Two decades later, most schools aren’t required to teach students about 9/11
Former NYPD Commissioner Bernie Kerik 'stunned' by schools' failure: “Nobody should forget what happened that day.”
The Facts Inside Our Reporter’s Notebook
Just two decades after the worst terror attack in U.S. history, most school districts in America are not required to teach about the events for Sept. 11. And that has some prominent figures vowing to force change.
"I am stunned that our kids today are not taught about Sept. 11," Bernie Kerik, New York City Police Commissioner during the deadly terror attacks, said Friday on the "Just the News, Not Noise" television show. "People people sort of put it behind them."
According to CBS, only 14 states are required to teach 9/11 in their curriculum, while states such as California are not required to.
"The bottom line is the most devastating battleground in the history of the United States, probably one of them, is Ground Zero, where 3,000 people died on the morning of September 11," said Kerik. "Innocent people died on Sept. 11. You know what? Nobody should forget what happened that day. And I'm stunned that schools around the country are not educating our youth to let them know what happened."
To help educate children about what happened on 9/11, Tunnel to Towers founder Frank Siller started a curriculum based on the attacks for kids K-12.
Siller started the foundation in memory of his little brother, who was one of the firefighters who died going to save others on 9/11.
"Just two days ago, we made an announcement that we have now the Tunnel to Towers 9/11 Institute, where we built a curriculum for ages K-12, that we are going to get it out in all the schools across the country to make sure that they're teaching the story of 9/11," Siller said on "Just the News, Not Noise."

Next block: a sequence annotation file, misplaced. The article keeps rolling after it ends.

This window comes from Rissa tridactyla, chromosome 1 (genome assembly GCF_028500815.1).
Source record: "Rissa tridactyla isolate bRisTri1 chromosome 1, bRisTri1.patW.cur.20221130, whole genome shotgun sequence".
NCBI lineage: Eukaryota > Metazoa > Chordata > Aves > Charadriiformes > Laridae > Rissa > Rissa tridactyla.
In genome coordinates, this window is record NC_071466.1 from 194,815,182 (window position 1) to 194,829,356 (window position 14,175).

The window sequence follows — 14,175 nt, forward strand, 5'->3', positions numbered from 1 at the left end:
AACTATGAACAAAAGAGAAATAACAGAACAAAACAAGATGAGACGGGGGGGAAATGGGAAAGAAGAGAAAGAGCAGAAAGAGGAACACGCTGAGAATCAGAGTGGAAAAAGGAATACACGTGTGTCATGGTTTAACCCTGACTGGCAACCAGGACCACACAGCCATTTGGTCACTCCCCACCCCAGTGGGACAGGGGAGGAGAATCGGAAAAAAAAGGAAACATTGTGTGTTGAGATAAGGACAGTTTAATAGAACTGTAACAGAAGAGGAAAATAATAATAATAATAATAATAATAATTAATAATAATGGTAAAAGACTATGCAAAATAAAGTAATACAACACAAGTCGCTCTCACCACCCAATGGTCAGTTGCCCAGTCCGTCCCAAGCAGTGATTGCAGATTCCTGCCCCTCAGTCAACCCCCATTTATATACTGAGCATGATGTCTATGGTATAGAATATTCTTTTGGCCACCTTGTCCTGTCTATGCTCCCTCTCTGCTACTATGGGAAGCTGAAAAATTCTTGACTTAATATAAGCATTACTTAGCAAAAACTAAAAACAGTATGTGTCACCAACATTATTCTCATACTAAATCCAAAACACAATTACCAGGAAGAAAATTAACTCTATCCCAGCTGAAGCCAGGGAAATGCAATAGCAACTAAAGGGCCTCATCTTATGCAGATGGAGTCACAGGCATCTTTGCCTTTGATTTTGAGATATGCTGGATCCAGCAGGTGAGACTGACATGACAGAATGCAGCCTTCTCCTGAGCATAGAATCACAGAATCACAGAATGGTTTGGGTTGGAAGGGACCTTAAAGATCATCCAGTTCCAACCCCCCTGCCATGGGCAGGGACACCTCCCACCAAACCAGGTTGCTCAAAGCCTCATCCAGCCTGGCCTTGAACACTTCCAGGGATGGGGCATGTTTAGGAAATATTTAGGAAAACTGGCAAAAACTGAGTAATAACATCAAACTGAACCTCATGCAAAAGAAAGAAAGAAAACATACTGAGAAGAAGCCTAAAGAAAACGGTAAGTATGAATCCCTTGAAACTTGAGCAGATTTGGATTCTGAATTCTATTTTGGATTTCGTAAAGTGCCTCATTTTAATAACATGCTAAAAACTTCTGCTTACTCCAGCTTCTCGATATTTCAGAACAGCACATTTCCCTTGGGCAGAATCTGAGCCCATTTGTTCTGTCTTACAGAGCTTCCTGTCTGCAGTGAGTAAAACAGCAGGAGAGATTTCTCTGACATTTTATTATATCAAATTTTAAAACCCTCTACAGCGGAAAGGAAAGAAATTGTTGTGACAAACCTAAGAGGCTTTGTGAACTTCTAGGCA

"Not just about my brother, but about the 343 firefighters, the 60-plus police officers, and the 2,977 lives that were taken from us that day," Swiller said. "Those stories have to be told, because we must never forget."
Gordon Felt, President of Families of Flight 93, said that young people who may not have been alive during 9/11 have questions about it, and it's important that those questions are answered. Gordon's brother was one of the passengers who died on United Flight 93 when it crashed in Shanksville, Pa.
Many school groups come to the Flight 93 Memorial — and the kids come with questions, according to Gordon.
"We still get thousands of people every year out to the memorial," Felt told "Just the News, Not Noise." "That's encouraging. And a lot of the people are school groups. We are right on the highway for school groups going from the Midwest, from Ohio, from western Pennsylvania, to Washington, DC."
"The young ones come with questions," he continued. "Those of us that survived September 11 want to talk about our experiences. They want to talk about where they were, and they want to relate to the day. So it's our job not only to tell the story, but also to listen to the stories of people that are coming to us to have their own memories that they want to keep alive in their hearts."
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